The Family Health Guide

New guidelines for treating atrial fibrillation—The Family Health Guide

New guidelines for treating atrial fibrillation

If you experience the uncomfortable, quivering heart beat of atrial fibrillation, you may simply want your old thump, thump back. But your physician may have another goal in mind.

New guidelines from the American Academy of Family Physicians and the American College of Physicians suggest treatment for atrial fibrillation should foremost focus on restoring a normal heart rate. This signals a departure from the generally accepted practice of restoring heart rhythm.

More than 2 million Americans experience the abnormal heart rhythm of atrial fibrillation. The condition, which may be chronic or come and go, results when the upper chambers (atria) of the heart contract rapidly. Not all of these contractions pass on to the lower chambers (ventricles). This causes an irregular heartbeat and inefficient pumping of blood. While the condition signals alarm because it can be an indication of another heart condition, it also allows blood to pool and clot in the atria, which could possibly lead to a stroke.

Treatment in the past has mainly focused on restoring a regular heart rhythm with medications or electrical shock. Medications can also be used to slow the heart rate and thin the blood to prevent stroke. Results of numerous studies have shown, however, that the medications for controlling heart rhythm are no more effective than medications for slowing the heart rate. In addition, the side effects of the medications for controlling heart rhythm may be greater than the benefits of the drugs.

The new guidelines suggest:

  • Most patients should receive medications, such as atenolol, metoprolol, diltiazem, or verapamil, to slow their heart rate .
  • Patients should also receive blood-thinning medication to prevent stroke unless they have an increased risk of bleeding.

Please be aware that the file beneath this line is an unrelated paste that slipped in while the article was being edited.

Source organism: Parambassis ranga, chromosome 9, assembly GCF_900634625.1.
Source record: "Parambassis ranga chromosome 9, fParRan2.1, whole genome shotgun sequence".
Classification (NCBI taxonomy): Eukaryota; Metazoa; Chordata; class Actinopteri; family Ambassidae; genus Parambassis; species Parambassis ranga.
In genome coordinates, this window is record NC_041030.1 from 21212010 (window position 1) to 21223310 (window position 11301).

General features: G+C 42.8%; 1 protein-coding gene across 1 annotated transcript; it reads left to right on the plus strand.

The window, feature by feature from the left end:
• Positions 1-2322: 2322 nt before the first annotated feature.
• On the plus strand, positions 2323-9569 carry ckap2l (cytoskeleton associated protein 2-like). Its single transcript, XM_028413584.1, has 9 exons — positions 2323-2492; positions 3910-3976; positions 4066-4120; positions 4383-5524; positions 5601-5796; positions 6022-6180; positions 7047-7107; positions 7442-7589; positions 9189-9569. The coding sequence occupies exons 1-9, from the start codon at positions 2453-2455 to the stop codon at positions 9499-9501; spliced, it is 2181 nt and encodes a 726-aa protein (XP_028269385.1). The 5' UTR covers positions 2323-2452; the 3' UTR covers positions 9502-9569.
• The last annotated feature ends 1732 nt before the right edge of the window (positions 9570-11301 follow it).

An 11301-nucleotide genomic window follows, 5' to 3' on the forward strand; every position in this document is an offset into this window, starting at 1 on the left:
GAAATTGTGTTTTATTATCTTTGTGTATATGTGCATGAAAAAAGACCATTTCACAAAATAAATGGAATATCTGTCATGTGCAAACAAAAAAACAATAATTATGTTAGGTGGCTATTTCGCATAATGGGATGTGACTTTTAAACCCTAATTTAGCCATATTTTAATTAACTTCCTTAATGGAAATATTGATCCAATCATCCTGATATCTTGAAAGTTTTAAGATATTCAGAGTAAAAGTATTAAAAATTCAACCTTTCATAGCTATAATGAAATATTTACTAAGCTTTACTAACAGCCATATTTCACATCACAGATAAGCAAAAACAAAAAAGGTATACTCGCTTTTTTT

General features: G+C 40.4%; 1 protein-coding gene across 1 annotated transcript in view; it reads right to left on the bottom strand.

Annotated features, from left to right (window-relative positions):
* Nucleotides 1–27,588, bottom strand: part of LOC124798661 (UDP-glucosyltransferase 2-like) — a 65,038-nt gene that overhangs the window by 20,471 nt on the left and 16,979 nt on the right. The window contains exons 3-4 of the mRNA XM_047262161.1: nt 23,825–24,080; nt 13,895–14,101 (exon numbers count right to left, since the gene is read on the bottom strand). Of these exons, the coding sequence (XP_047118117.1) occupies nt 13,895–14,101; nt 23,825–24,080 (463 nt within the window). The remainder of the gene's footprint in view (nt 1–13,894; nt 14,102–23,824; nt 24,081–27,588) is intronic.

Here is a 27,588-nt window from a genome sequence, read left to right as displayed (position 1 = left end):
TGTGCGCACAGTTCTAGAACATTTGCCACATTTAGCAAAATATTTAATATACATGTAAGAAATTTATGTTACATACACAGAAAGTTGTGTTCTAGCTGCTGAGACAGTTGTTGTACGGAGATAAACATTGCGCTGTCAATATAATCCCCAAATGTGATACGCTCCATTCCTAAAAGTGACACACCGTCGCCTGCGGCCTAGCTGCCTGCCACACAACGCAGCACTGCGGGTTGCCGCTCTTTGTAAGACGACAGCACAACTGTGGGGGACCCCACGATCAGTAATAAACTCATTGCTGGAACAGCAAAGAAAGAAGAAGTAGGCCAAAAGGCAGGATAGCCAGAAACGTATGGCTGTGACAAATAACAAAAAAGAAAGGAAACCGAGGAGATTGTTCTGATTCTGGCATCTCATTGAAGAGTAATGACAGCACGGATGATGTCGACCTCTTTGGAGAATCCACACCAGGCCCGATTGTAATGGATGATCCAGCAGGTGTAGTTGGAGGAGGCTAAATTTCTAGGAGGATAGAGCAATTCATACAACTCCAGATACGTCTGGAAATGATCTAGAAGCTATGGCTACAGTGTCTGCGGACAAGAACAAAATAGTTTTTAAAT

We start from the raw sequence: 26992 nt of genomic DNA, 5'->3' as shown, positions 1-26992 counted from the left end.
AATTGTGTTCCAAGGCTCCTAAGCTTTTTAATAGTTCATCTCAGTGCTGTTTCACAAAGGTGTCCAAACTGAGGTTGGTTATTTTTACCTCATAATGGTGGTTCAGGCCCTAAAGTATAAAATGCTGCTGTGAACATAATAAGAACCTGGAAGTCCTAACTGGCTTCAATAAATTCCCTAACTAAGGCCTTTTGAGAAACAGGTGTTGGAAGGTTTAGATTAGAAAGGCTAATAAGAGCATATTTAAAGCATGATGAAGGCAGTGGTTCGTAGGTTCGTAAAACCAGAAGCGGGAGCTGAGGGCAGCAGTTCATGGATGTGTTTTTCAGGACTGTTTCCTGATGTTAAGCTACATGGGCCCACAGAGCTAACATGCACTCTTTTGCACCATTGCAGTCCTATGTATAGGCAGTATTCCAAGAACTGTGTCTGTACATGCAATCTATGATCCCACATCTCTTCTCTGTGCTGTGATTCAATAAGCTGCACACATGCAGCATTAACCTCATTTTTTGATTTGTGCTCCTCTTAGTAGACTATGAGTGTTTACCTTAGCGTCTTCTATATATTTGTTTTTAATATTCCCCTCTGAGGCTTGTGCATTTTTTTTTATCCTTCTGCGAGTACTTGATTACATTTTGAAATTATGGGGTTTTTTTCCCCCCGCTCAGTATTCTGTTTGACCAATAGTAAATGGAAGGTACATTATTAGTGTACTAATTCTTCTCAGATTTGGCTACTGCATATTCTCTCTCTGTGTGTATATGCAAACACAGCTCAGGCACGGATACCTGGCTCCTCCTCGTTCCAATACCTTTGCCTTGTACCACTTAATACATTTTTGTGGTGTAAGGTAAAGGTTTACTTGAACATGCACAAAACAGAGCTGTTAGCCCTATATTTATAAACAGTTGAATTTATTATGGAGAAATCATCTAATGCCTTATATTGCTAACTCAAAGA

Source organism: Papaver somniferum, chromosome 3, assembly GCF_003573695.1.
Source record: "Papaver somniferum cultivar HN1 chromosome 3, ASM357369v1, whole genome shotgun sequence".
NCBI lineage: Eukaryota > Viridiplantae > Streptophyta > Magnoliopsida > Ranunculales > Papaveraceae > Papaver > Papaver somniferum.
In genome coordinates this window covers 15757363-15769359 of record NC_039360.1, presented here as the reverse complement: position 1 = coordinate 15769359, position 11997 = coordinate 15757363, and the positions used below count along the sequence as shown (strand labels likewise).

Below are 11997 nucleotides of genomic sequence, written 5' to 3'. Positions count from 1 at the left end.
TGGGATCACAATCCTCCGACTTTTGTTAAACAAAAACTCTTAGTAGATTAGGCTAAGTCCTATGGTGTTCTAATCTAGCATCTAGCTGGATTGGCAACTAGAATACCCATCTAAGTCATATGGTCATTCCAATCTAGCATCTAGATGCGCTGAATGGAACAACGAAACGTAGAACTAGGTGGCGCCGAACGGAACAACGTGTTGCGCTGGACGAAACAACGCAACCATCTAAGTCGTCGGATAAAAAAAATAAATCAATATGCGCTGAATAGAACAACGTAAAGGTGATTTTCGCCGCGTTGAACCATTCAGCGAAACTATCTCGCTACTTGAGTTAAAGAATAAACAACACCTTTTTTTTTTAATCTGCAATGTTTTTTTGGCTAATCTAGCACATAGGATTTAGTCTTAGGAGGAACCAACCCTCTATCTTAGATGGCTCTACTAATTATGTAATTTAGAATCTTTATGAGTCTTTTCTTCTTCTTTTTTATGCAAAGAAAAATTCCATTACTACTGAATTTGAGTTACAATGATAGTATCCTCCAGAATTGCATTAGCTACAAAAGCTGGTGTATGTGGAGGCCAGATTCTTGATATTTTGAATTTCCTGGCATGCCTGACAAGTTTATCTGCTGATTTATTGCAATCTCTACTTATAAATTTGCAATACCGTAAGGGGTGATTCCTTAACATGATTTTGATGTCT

• If the abnormal heart rhythm of atrial fibrillation has a large impact on their quality of life, patients may choose to have normal heart rhythm restored with either medications or electrical shock.
  • Once normal heart rhythm is restored, most patients should not continue taking medications to maintain a normal rhythm.

Not everyone in the medical community fully agrees with this new set of guidelines. The American Heart Association, the American College of Cardiology, and the European Society of Cardiology offer a different opinion. In the past, the recommendations from these associations have highlighted the importance of designing treatment to suit each patient's situation. These recommendations will be updated soon and will likely continue to include rhythm control as an important goal and heart rate control for patients whose condition does not greatly affect their quality of life.

If you experience atrial fibrillation, talk with your doctor about the new guidelines and what they may mean for you. Find out about the benefits and risks of any medication before you agree to take it. And be sure any treatment decisions meet your goals for better, healthier living.

October 2004 Update

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